Zhukov also manages to convince the rest of the triumvirate to begin sending veteran divisions south to the vast area between the Ukraine and Molotovgrad to help steel the resolve of the relatively green reserve troops. Beria and Molotov agree and soon a quarter of a million men and five hundred tanks and hundreds of aircraft will be sent south as soon as possible.

    The drive on to Kaluga is stopped temporarily as the Soviet men begin to dig in while almost half their number is being prepared to move south. Von Manstein breathes a sigh of relief. He had done his part of the offensive well but he didn’t think he could hold onto Kaluga for very long. Orel was another thing entirely; it was firmly in German hands.

    However with the quick advancement of southern thrust and the deep penetration the northern thrust had created a large wedge was forming between the two arms of the Axis offensive, a wedge centered on the Soviet city of Kursk which could be a very big problem is allowed to continue.

    But Case Blue covered this as elements of both von Manstein’s and von Leeb’s armies were already approaching the major Soviet city, supported by a fresh army of a 100,000 German soldiers with an appropriate amount of armored support already marching on the strategic city. While still some distance away they had very little stopping them from reaching it. Taking the city would be another matter altogether as Red Army men and women were digging in with a will to not take one step backwards.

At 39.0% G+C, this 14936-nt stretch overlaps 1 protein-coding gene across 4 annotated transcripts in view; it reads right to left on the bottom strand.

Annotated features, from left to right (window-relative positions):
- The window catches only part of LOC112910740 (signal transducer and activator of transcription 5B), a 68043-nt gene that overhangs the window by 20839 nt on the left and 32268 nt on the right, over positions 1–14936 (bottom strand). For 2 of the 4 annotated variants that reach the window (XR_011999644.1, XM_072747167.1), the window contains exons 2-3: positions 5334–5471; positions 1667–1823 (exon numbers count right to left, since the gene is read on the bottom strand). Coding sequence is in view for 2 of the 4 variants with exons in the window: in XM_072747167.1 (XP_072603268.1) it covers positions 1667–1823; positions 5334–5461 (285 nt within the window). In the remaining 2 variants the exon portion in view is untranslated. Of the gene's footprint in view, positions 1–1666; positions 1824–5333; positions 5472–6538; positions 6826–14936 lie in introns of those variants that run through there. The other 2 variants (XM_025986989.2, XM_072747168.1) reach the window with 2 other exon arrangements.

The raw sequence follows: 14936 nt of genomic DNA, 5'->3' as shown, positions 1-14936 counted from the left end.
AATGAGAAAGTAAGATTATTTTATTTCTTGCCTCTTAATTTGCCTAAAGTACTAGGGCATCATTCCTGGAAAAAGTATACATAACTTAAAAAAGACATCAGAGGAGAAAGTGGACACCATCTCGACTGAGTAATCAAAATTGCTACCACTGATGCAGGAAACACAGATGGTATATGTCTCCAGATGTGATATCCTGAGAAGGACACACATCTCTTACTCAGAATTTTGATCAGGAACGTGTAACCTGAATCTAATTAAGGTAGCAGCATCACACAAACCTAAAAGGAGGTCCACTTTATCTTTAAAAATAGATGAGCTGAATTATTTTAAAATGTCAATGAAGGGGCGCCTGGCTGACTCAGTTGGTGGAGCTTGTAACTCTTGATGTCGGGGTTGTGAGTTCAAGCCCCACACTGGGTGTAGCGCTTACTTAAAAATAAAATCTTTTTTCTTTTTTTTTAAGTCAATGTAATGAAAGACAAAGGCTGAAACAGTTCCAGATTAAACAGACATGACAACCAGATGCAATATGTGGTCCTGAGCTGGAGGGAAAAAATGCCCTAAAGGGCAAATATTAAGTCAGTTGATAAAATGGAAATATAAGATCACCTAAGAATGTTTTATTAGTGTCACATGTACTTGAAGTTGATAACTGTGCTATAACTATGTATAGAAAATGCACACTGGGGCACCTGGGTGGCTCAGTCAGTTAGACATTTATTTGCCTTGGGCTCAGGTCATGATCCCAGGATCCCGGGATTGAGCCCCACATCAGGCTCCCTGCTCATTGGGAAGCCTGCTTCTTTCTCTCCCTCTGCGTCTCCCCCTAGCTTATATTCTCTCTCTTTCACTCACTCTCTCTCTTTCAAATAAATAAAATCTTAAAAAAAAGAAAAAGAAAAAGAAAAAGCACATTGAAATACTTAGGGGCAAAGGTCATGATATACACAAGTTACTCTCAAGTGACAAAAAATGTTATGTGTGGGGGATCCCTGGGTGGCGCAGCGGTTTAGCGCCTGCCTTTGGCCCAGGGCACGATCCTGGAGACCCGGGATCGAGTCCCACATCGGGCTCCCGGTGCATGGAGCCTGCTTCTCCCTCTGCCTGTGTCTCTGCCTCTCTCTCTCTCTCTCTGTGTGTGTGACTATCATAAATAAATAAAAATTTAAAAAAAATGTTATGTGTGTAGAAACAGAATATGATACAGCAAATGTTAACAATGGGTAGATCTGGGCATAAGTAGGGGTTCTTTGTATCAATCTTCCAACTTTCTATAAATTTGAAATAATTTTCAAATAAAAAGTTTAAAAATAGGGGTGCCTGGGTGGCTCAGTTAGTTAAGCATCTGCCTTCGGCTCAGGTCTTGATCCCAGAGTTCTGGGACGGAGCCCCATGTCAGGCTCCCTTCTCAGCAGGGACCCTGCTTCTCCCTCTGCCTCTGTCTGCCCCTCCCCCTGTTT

16. miner249er Well-Known Member

    Joined:
    Oct 9, 2011
    Location:
    Canada
    Chapter 36: Battle of Benghazi


    Sergeant Elrich Dorff, outskirts of Voroshilovgrad:
    The sky was full of aircraft laden with explosive death that rained destruction on the enemies of the Reich. The city before the approaching German Army was rapidly becoming a heap of rubble. Bombers and artillery shredded through what few defenses that the local Red Army soldiers had erected in a few hours and were overrun by men of multiple nationalities but with one goal: the defeat of the Soviet Union.

    Dorff and his men moved into the city with support from half-tracks and armored cars. The panzers were too valuable to bring into the city; the threat to them was too much ranging from landmines to satchel strapped suicide bombers. So the Panthers, the Tigers and the Panzer IVs instead of driving through the city were moving around its flanks, capturing or killing any that sought to escape Voroshilovgrad.

    Mechanized infantry followed them and within four hours the city was surrounded and the armored might of Army Group South B pushed towards the eastern borders of the Ukraine. Within the city itself German, Ukrainian, Romanian, Hungarian, and even some Slovakian troops pushed through. In many places the Red Army soldiers knowing defeat was inevitable simply surrendered and were sent behind the lines under guard, most would even make it. The ones that did not… well their corpses were looted and left on the side of roads as an example to not annoy their captors.